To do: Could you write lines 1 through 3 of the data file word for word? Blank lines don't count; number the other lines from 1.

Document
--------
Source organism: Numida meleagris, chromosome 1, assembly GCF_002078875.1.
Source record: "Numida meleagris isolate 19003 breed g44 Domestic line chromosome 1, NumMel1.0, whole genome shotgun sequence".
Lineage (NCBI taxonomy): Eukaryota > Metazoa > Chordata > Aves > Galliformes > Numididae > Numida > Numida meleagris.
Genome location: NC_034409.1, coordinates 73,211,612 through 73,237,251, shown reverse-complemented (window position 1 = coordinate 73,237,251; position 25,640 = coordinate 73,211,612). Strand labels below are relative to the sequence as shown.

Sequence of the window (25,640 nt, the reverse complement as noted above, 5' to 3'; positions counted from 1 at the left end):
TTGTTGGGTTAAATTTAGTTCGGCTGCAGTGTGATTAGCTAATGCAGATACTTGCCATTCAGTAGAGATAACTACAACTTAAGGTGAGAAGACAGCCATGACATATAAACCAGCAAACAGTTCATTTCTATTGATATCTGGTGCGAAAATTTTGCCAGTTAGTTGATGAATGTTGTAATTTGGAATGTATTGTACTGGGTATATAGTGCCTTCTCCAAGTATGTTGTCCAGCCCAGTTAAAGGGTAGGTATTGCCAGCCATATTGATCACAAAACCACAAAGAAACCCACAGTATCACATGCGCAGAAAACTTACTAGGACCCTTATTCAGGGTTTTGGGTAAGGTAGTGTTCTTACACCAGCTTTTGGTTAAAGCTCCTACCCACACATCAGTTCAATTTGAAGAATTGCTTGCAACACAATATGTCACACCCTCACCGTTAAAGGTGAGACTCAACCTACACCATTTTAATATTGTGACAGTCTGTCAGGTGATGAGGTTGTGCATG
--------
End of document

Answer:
Source organism: Numida meleagris, chromosome 1, assembly GCF_002078875.1.
Source record: "Numida meleagris isolate 19003 breed g44 Domestic line chromosome 1, NumMel1.0, whole genome shotgun sequence".
Lineage (NCBI taxonomy): Eukaryota > Metazoa > Chordata > Aves > Galliformes > Numididae > Numida > Numida meleagris.